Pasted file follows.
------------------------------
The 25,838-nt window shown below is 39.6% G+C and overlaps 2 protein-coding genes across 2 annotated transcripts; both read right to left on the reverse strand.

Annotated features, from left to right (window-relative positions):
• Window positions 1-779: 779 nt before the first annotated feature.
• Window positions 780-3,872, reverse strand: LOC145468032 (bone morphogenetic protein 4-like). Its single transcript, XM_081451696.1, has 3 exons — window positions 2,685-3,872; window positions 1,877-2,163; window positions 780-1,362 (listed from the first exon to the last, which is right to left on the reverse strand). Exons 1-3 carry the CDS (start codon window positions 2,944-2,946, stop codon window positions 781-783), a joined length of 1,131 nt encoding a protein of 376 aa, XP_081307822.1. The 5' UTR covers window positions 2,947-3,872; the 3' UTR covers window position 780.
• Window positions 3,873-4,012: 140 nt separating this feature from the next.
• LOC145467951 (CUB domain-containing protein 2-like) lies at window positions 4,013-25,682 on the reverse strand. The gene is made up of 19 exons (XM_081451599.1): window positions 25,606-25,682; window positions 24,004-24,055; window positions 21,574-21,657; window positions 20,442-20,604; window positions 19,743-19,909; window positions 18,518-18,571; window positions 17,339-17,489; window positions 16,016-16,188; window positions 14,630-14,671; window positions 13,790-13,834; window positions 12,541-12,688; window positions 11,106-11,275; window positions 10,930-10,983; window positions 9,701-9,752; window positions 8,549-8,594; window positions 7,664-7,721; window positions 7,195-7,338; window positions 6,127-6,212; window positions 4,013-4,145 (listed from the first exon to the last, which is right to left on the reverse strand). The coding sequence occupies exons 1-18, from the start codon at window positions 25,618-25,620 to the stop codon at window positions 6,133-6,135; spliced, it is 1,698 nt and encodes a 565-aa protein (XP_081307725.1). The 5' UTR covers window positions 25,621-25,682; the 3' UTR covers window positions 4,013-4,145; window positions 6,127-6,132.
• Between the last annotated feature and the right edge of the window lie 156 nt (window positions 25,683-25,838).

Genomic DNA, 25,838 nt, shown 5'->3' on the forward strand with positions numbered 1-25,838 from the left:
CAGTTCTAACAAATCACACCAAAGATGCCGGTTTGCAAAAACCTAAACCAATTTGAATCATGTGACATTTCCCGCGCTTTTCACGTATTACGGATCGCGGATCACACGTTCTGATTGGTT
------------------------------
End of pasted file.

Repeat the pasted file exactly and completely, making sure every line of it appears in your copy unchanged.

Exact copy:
The 25,838-nt window shown below is 39.6% G+C and overlaps 2 protein-coding genes across 2 annotated transcripts; both read right to left on the reverse strand.

Annotated features, from left to right (window-relative positions):
• Window positions 1-779: 779 nt before the first annotated feature.
• Window positions 780-3,872, reverse strand: LOC145468032 (bone morphogenetic protein 4-like). Its single transcript, XM_081451696.1, has 3 exons — window positions 2,685-3,872; window positions 1,877-2,163; window positions 780-1,362 (listed from the first exon to the last, which is right to left on the reverse strand). Exons 1-3 carry the CDS (start codon window positions 2,944-2,946, stop codon window positions 781-783), a joined length of 1,131 nt encoding a protein of 376 aa, XP_081307822.1. The 5' UTR covers window positions 2,947-3,872; the 3' UTR covers window position 780.
• Window positions 3,873-4,012: 140 nt separating this feature from the next.
• LOC145467951 (CUB domain-containing protein 2-like) lies at window positions 4,013-25,682 on the reverse strand. The gene is made up of 19 exons (XM_081451599.1): window positions 25,606-25,682; window positions 24,004-24,055; window positions 21,574-21,657; window positions 20,442-20,604; window positions 19,743-19,909; window positions 18,518-18,571; window positions 17,339-17,489; window positions 16,016-16,188; window positions 14,630-14,671; window positions 13,790-13,834; window positions 12,541-12,688; window positions 11,106-11,275; window positions 10,930-10,983; window positions 9,701-9,752; window positions 8,549-8,594; window positions 7,664-7,721; window positions 7,195-7,338; window positions 6,127-6,212; window positions 4,013-4,145 (listed from the first exon to the last, which is right to left on the reverse strand). The coding sequence occupies exons 1-18, from the start codon at window positions 25,618-25,620 to the stop codon at window positions 6,133-6,135; spliced, it is 1,698 nt and encodes a 565-aa protein (XP_081307725.1). The 5' UTR covers window positions 25,621-25,682; the 3' UTR covers window positions 4,013-4,145; window positions 6,127-6,132.
• Between the last annotated feature and the right edge of the window lie 156 nt (window positions 25,683-25,838).

Genomic DNA, 25,838 nt, shown 5'->3' on the forward strand with positions numbered 1-25,838 from the left:
CAGTTCTAACAAATCACACCAAAGATGCCGGTTTGCAAAAACCTAAACCAATTTGAATCATGTGACATTTCCCGCGCTTTTCACGTATTACGGATCGCGGATCACACGTTCTGATTGGTT